American History as Seen Through Currency: A Pictorial History
of United States Currency as Seen Throughout Important
Historical Events. (Ft. Lauderdale, FL: Edward and
Joanne Dauer, 400 p.). Paper money--United States--History;
Glyn Davies (2002).
A History of Money: From Ancient Times to the Present Day.
(Cardiff, Wales: University of Wales Press, 720 p. [3rd ed.]).
Emeritus Professor (University of Wales). Money; Money--History;
Agnes F. Dodd (1911). History of Money in
the British Empire & the United States. (New York, NY:
Longmans, Green, and Co., 356 p.). Money--Great
Britain--History; Money--United States--History; Money--Great
Armand van Dormael (1997).
The Power of Money (Washington Square, NY: New York
University Press, 184 p.). Money--Europe--History--20th century;
Money--United States--History--20th century; Economic
Ed. Mark Duckenfield (2004).
The Monetary History of Gold: A Documentary History, 1660-1999.
(Brookfield, VT: Pickering & Chatto, 536 p.). Gold --History;
Gold standard --History; Money --History.
Catherine Eagleton and Jonathan Williams; with
Joe Cribb and Elizabeth Errington (2007).
Money: A History. (Buffalo, NY: Firefly Books, 272 p.).
Curator of Paper Money and Modern Coins; Curator of Roman and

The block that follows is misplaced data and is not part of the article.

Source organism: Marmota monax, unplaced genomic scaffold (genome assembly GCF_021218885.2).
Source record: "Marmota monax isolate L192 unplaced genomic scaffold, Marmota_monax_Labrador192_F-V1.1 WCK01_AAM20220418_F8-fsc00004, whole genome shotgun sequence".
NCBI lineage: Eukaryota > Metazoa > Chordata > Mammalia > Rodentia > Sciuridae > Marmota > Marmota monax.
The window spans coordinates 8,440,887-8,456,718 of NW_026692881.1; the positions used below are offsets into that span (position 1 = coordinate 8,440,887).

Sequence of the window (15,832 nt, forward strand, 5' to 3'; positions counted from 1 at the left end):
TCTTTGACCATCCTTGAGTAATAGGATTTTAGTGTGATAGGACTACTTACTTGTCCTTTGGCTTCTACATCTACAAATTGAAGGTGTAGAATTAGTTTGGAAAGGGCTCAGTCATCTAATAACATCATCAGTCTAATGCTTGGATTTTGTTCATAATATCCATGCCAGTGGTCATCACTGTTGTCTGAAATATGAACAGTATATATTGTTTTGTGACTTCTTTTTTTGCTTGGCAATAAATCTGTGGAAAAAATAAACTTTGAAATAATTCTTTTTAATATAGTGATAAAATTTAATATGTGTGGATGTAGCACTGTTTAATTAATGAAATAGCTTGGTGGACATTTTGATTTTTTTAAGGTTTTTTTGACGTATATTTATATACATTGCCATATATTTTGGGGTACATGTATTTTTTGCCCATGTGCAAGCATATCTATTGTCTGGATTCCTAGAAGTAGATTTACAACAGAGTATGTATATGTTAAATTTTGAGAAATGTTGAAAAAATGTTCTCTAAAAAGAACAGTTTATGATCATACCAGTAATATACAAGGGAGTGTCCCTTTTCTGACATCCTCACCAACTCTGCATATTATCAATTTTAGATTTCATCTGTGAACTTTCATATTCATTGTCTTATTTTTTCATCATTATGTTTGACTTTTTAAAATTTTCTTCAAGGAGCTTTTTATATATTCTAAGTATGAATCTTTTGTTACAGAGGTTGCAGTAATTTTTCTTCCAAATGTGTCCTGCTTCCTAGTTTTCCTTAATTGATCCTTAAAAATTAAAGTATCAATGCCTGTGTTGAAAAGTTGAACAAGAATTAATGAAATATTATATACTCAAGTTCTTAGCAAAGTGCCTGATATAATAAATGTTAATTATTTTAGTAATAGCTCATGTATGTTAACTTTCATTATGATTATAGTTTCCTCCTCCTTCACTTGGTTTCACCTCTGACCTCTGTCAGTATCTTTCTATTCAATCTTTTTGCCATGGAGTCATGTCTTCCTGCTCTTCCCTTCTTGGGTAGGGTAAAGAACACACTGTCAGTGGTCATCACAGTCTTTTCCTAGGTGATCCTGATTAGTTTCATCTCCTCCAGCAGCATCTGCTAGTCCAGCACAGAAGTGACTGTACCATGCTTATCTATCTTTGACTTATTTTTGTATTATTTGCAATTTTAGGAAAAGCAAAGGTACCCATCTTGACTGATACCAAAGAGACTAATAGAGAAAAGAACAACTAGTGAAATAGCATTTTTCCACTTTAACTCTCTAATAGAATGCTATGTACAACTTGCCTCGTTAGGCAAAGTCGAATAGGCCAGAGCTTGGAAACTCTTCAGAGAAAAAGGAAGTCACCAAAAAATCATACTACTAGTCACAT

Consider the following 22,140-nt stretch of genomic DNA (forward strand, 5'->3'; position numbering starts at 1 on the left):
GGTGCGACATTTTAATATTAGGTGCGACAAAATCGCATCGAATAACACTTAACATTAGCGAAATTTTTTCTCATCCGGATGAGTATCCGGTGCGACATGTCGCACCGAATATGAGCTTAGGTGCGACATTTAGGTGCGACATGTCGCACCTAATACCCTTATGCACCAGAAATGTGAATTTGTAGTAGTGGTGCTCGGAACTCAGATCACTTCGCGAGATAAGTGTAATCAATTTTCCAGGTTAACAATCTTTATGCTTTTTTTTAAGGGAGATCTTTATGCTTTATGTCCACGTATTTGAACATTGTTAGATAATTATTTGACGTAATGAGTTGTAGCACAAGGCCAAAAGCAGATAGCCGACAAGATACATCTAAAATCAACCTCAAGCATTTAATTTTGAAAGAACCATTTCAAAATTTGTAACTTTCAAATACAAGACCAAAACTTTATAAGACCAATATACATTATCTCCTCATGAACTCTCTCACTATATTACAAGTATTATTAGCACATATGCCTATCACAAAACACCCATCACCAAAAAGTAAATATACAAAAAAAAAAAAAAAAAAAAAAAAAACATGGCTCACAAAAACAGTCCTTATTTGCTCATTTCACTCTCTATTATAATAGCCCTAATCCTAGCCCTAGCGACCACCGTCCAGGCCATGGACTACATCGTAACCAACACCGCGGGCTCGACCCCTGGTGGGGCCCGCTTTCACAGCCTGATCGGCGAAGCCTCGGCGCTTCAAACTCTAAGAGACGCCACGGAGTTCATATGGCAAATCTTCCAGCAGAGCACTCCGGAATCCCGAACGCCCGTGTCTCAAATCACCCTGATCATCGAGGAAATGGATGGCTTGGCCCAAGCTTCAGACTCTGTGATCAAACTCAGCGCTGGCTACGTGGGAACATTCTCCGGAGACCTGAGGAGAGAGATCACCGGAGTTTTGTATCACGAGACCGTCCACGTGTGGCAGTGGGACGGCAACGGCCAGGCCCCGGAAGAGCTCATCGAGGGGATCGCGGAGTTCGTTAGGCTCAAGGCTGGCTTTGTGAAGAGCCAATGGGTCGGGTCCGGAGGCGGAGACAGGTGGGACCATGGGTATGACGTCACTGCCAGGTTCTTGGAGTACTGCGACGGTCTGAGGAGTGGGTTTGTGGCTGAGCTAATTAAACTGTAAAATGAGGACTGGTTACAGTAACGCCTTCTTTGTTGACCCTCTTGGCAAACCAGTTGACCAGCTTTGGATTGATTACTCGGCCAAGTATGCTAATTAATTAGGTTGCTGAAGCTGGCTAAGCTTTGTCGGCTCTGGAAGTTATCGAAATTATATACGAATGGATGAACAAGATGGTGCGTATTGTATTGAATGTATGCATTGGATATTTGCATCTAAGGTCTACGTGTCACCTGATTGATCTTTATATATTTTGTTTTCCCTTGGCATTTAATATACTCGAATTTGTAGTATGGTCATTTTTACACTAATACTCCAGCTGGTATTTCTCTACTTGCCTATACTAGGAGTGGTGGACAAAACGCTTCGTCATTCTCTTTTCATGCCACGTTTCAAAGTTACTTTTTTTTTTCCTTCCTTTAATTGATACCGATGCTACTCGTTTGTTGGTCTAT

Iron Age coin; Curator of Asian coins; Curator of South Asian
coins (all at the British Museum). Money--History;
paper money from ancient to modern times; use of monetary
exchange from primitive barter system to online, cashless
systems: 1) Ancient Mesopotamia, Greece and Egypt; 2) Roman
world; 3) Medieval Europe; 4) Islamic lands; 5) India and
Southeast Asia; 6) China and the Far East.
Africa and Oceania; 7) early modern period and
the modern period (introduction of the Euro and e-money).
Paul Einzig (1962).
The History of Foreign Exchange. (New York, NY: St
Martin’s Press, 319 p.). Financial Journalist, Lombard Street,"
column for the Financial News. Foreign exchange--History.
Impressive, controversial, provocative, work; a classic.
Primitive Money in Its Ethnological, Historical, and Economic
Aspects. (New York, NY: Pergamon Press, 557 p. [2nd
Joseph A. Ernst (1973).
Money and Politics in America, 1755-1775; A Study in the
Currency Act of 1764 and the Political Economy of Revolution.
(Chapel Hill, NC, Published for the Institute of Early American
History and Culture, Williamsburg, Va., by the University of
North Carolina Press, 403 p.). Department of History (York
University). Currency question --United States; Monetary policy
--History; Great Britain --Colonies --America --Finance; Great
Britain --Colonies --America --History --18th century; United
States --Politics and government --To 1775.
Joseph Farris (2001).
Money Inc.: A Wry Look at Business Today. (Mt. Pleasant,
SC: Spectacle Lane Press, 133 p.). Business--Caricatures and
cartoons; Money--Caricatures and cartoons. Portions of this work
have appeared previously in: Accounting Today, Barron's, Harvard
Business Review, Natural Pharmacy, The National Law Journal, The
New Yorker, and Wall Street Journal.
Albert Edgar Feavearyear (1931). The Pound
Sterling: A History of English Money. (Oxford, UK: Clarendon
Press, 367 p.). Money--Great Britain--History; Currency